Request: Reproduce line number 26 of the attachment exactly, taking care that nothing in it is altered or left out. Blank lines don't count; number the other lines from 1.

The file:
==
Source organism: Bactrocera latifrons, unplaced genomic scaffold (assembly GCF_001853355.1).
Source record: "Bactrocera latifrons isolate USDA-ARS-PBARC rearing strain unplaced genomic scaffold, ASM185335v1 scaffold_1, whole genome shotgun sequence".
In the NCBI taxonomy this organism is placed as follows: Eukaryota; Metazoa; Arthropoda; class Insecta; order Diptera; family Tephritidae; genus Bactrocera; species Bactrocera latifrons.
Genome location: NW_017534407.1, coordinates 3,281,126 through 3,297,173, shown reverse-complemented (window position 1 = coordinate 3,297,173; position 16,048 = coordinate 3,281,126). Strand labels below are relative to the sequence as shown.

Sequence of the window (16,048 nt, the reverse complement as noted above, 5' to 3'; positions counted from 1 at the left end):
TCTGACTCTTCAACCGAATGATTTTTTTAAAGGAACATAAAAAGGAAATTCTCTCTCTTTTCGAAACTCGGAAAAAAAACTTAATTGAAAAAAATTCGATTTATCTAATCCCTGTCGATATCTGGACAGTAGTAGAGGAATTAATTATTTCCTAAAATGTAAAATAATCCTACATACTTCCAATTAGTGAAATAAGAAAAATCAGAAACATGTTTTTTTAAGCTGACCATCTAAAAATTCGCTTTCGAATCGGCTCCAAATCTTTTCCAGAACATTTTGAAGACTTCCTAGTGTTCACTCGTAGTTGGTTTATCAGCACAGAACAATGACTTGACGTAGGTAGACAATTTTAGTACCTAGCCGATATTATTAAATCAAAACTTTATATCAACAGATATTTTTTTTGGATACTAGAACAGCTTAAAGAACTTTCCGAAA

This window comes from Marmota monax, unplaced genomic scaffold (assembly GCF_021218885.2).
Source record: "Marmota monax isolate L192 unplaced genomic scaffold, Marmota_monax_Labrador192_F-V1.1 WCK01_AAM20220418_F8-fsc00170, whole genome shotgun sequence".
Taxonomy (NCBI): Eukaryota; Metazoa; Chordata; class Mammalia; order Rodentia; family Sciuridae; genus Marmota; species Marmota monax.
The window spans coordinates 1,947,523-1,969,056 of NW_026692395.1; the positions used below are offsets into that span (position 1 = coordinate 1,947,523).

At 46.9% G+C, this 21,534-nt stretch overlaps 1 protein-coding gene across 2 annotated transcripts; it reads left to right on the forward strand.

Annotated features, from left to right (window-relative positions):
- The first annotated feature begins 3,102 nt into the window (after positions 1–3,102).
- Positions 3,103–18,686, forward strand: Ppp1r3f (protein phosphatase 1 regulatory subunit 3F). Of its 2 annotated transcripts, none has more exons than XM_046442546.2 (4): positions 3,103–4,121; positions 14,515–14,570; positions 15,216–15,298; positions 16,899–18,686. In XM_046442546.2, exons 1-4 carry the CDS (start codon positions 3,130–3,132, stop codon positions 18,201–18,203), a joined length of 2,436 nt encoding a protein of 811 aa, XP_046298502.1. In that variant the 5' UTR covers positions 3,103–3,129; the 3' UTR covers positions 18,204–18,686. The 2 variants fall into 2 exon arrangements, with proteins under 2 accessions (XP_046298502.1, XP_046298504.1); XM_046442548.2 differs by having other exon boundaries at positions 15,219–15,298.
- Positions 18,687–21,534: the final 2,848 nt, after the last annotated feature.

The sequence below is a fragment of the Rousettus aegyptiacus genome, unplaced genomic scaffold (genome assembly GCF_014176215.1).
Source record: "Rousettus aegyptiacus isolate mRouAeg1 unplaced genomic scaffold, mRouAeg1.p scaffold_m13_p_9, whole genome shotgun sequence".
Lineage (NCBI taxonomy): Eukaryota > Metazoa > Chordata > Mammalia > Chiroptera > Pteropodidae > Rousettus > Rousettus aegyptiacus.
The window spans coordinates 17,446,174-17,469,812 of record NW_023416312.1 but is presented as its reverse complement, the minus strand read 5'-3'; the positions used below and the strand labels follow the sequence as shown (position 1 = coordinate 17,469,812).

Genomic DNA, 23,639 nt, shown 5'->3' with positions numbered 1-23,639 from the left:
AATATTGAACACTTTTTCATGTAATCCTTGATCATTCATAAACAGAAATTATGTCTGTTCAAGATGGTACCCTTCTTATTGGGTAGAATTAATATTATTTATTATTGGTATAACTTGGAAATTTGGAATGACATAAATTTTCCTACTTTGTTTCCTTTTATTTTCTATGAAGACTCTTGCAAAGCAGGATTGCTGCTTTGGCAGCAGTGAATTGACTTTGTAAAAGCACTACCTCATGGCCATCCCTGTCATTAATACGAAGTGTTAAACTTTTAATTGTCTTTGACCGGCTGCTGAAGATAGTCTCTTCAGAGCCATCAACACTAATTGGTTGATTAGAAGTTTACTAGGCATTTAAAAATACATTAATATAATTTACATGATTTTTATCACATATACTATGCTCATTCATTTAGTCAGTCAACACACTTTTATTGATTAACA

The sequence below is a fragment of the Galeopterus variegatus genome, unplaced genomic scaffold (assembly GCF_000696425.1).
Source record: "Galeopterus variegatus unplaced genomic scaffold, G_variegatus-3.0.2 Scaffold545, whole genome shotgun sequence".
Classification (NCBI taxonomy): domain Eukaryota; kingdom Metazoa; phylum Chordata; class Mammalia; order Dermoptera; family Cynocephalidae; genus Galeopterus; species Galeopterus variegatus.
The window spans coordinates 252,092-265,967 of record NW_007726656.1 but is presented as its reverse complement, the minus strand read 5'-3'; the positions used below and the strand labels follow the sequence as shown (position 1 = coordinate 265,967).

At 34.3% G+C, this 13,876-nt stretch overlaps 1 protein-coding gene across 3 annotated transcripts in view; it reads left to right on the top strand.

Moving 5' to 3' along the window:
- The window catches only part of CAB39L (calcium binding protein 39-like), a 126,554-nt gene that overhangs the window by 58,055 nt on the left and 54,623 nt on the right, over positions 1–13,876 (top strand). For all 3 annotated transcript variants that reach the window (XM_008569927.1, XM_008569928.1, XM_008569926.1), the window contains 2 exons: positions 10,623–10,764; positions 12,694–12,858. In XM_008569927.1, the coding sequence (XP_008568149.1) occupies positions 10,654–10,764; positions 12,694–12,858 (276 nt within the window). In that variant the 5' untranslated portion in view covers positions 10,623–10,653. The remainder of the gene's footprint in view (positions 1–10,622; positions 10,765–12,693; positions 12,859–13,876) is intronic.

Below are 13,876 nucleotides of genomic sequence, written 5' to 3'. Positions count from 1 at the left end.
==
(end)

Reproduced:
At 34.3% G+C, this 13,876-nt stretch overlaps 1 protein-coding gene across 3 annotated transcripts in view; it reads left to right on the top strand.